Not Just Mints on Pillows

To Take Experience Seriously, Healthcare Must Learn from Unexpected Industries

When I began working in healthcare [number redacted to protect my ego] years ago a provider said: “hospitals are just really expensive, really [expletive redacted to protect my job] hotels when you think about it.” Everyone that heard it just sort of shrugged and accepted the comparison. Why did we all so readily accept that a patient’s experience in our care had to be sub-par?



Business professors like to talk about coin flips and betting. (Which is telling, but that’s another article). It’s a simple way to talk about levels of risk. The required payoff of a coin flip (50% chance of success) tells you how much risk someone is willing to tolerate. If the bet is $1 and the payoff is $2 a risk-neutral person will take the bet. Mathematically your potential reward ($2 times .5 chance positive outcome = $1) is the same as the investment. A risk-averse person needs more incentive to play.

As I bounced around the healthcare industry over the years that off-hand hotel comment stuck with me along with the one lesson I remembered from business school. Slowly those came together, and I understood. When the defining principle of your industry is “do no harm” you’re going to be cautious by nature. When the prospect of a never event looms over your institutional existence leaders are going to make safe choices. When margins are tightening investments must be prioritized. Healthcare is a perfect storm of risk-aversion.

Losing a life is infinitely worse than losing a dollar. Changing something that has worked in the past isn’t guaranteed even a 50% chance of success. Put those two together and it’s easy to see how accepting reality is easier than changing reality. If we’re going to dedicate resources to a change, we need more payoff than mints on pillows can provide. (Plus, that would just be another potential allergy interaction to track.)


New Forces Change the Equation

The shift to Value Based Care and the rise of Consumerization change the value proposition of taking a risk on these seemingly small patient experience opportunities. Value Based Care requires us to think about the entirety of a patient’s experience. We’re not just a hotel that heals, we need to be the patient’s partner throughout their entire lives. That new way of thinking will require digital experiences. That’s a big change, but the payoff is our continued existence.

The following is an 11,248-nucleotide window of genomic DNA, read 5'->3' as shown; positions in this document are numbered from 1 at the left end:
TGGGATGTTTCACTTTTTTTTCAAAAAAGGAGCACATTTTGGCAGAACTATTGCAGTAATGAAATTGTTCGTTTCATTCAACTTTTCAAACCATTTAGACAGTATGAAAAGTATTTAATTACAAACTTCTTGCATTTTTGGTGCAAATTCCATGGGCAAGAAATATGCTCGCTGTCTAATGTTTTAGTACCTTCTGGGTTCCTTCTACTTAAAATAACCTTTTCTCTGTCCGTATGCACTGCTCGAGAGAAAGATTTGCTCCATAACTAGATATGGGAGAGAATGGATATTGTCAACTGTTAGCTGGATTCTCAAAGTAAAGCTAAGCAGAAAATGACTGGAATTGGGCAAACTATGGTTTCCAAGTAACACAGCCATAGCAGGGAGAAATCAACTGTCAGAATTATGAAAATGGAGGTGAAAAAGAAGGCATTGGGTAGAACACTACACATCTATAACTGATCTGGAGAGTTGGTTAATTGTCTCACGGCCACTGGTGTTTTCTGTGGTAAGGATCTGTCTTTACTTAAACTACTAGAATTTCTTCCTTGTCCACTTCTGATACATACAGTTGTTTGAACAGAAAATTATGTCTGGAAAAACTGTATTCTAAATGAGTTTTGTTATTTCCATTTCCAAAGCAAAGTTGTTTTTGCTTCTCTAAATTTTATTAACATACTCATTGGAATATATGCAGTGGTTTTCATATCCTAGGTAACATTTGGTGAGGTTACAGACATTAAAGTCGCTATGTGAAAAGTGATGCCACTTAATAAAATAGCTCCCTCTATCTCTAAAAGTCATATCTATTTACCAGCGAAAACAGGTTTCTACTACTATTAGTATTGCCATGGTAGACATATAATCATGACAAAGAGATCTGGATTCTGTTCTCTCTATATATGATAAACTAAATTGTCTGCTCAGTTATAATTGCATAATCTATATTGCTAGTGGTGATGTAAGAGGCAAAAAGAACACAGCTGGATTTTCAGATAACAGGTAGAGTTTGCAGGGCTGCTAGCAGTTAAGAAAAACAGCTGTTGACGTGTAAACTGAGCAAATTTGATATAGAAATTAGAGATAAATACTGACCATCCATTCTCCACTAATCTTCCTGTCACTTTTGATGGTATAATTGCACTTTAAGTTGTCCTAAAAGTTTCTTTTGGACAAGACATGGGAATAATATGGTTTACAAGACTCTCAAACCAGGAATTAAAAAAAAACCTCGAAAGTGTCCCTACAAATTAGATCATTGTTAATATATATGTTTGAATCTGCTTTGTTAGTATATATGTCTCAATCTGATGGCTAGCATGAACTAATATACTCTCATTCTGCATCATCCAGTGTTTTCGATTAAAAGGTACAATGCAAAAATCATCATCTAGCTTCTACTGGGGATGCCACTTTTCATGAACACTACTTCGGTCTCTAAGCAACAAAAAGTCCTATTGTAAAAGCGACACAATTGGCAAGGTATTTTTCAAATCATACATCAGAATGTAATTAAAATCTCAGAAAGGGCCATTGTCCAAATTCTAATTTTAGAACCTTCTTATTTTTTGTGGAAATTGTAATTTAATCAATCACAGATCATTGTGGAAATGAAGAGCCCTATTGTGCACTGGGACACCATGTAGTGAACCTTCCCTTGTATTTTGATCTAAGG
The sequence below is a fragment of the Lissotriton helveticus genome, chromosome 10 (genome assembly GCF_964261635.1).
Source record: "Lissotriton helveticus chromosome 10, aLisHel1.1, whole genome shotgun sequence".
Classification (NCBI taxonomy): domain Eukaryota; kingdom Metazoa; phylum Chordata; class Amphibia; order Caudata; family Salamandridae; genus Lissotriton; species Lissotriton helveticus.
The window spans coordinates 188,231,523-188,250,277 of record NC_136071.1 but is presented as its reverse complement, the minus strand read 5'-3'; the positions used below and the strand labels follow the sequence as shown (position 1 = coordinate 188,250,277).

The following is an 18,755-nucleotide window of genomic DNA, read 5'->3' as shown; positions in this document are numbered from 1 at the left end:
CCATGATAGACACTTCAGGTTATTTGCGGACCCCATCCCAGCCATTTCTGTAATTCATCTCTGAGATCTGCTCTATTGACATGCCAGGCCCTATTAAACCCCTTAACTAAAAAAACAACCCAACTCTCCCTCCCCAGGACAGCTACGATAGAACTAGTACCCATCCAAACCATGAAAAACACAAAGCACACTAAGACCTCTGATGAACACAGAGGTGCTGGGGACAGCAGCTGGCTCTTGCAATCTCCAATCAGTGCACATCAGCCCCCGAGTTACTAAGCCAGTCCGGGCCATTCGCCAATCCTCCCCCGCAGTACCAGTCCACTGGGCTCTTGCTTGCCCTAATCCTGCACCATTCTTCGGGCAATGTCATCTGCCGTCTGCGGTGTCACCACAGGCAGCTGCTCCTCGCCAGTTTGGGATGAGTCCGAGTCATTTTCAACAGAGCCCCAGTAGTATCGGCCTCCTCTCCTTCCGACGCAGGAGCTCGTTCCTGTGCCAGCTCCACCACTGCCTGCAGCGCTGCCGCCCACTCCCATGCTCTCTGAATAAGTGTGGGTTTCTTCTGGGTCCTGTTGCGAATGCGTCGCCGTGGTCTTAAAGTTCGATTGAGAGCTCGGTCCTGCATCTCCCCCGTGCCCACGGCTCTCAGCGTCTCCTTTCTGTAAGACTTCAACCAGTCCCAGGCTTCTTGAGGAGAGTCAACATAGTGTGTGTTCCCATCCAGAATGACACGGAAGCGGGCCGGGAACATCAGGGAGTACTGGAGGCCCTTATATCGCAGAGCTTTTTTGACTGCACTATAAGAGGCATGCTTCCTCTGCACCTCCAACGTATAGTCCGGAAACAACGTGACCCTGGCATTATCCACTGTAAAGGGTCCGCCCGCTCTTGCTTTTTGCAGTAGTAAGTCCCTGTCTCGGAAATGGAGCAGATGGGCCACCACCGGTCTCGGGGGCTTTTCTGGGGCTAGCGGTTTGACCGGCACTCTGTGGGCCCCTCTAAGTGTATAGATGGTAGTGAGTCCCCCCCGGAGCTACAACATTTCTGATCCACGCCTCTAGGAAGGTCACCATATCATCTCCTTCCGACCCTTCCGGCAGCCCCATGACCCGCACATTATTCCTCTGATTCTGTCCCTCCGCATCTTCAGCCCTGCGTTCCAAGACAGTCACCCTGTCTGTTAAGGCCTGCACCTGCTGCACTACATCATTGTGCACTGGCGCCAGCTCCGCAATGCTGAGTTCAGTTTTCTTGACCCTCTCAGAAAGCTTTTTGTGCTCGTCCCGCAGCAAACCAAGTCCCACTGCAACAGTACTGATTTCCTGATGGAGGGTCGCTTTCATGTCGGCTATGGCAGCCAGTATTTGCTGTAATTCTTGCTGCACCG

Consumerization is all about choice. For most of the lives of Gen X’ers and older we largely went to “the doctor.” That choice was largely tied to geography. A patient can now turn to our competitors (including fast-rising entrants like CVS or Amazon) for an urgent or primary care visit – an experience which isn’t tied to geography because it is digital. Again, a big change where payoff is existential because newer generations have no issue switching to a provider that offers them an experience they’ve come to expect.


Expectations Come from Everywhere

As Bridget van Kranlingen of IBM said, “The last best experience that anyone has anywhere becomes the minimum expectation for the experiences they want everywhere.” We may not need to have our towels folded into swans to retain patients but scheduling an appointment with an ENT better be as easy as booking a room at the Marriot. Provider finders need to return star ratings like searching for a wrench on Amazon. Connecting with people that understand the everyday frustrations of living with joint pain can’t be harder than sharing recipes on Facebook.

Making experiences that are comparable to completely unrelated industries may seem daunting. Whenever I’ve proposed doing something new at a healthcare organization the invariable response was always: “How does [insert other healthcare organization] do it?” It’s that risk-aversion again. Following in the footsteps of your peers that have gone before is great – and healthcare is unique in its willingness to share amongst ostensible competitors - but we now find ourselves all blazing the same trail at the same time. Looking to the same folks we always have isn’t going to work this time. We need to look elsewhere.


Unexpected Allies

Fortunately for our industry, other industries have figured much of this out. We can learn from hotels how to make our hospitals better places to stay. We can learn from restaurants how patients expect to find services. We can even learn from casinos how to route people through confusing physical spaces. The experiences our patients crave already exist.

Clearly, we aren’t going to get this expertise from each other. So where do we turn? We turn where they turned: Experience consultancies. Experience consultancies have been helping all these industries develop the very same experiences we are now being measured against. Partnering with an experience consultancy that works with more than just healthcare clients brings invaluable, proven ideas that simultaneously reduce the risk of trying something new while rewarding patients with experiences healthcare organizations need to grow and retain their business.


Originally published on Nashville Medical News.

Published by Matthew Patrick Tobias in Healthcare, Customer Experience, Technology